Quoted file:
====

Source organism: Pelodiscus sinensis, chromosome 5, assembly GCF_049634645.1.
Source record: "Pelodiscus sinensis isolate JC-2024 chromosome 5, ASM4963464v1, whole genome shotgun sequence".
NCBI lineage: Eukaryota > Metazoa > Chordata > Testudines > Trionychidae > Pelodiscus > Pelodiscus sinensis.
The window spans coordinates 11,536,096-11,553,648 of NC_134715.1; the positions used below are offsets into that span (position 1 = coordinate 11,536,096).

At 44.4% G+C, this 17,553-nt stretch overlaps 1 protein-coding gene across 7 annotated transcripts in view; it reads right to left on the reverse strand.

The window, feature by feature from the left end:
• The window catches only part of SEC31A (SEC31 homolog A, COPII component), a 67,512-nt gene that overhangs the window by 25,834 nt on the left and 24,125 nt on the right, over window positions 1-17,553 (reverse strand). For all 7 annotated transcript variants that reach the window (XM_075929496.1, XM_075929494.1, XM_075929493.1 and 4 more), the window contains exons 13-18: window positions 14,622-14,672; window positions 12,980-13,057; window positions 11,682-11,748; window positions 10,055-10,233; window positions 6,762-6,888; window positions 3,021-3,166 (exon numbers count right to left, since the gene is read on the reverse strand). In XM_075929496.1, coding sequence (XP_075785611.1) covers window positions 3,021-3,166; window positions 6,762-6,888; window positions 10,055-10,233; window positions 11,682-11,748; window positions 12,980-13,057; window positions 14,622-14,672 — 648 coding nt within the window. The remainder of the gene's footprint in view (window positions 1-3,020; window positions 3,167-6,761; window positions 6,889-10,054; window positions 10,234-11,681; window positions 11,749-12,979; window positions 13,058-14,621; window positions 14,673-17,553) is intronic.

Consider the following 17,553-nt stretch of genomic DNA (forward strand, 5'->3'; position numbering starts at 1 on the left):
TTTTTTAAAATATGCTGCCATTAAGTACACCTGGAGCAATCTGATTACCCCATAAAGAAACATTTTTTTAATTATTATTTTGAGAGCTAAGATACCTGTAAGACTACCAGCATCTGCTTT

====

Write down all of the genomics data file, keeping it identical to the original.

Source organism: Pelodiscus sinensis, chromosome 5, assembly GCF_049634645.1.
Source record: "Pelodiscus sinensis isolate JC-2024 chromosome 5, ASM4963464v1, whole genome shotgun sequence".
NCBI lineage: Eukaryota > Metazoa > Chordata > Testudines > Trionychidae > Pelodiscus > Pelodiscus sinensis.
The window spans coordinates 11,536,096-11,553,648 of NC_134715.1; the positions used below are offsets into that span (position 1 = coordinate 11,536,096).

At 44.4% G+C, this 17,553-nt stretch overlaps 1 protein-coding gene across 7 annotated transcripts in view; it reads right to left on the reverse strand.

The window, feature by feature from the left end:
• The window catches only part of SEC31A (SEC31 homolog A, COPII component), a 67,512-nt gene that overhangs the window by 25,834 nt on the left and 24,125 nt on the right, over window positions 1-17,553 (reverse strand). For all 7 annotated transcript variants that reach the window (XM_075929496.1, XM_075929494.1, XM_075929493.1 and 4 more), the window contains exons 13-18: window positions 14,622-14,672; window positions 12,980-13,057; window positions 11,682-11,748; window positions 10,055-10,233; window positions 6,762-6,888; window positions 3,021-3,166 (exon numbers count right to left, since the gene is read on the reverse strand). In XM_075929496.1, coding sequence (XP_075785611.1) covers window positions 3,021-3,166; window positions 6,762-6,888; window positions 10,055-10,233; window positions 11,682-11,748; window positions 12,980-13,057; window positions 14,622-14,672 — 648 coding nt within the window. The remainder of the gene's footprint in view (window positions 1-3,020; window positions 3,167-6,761; window positions 6,889-10,054; window positions 10,234-11,681; window positions 11,749-12,979; window positions 13,058-14,621; window positions 14,673-17,553) is intronic.

Consider the following 17,553-nt stretch of genomic DNA (forward strand, 5'->3'; position numbering starts at 1 on the left):
TTTTTTAAAATATGCTGCCATTAAGTACACCTGGAGCAATCTGATTACCCCATAAAGAAACATTTTTTTAATTATTATTTTGAGAGCTAAGATACCTGTAAGACTACCAGCATCTGCTTT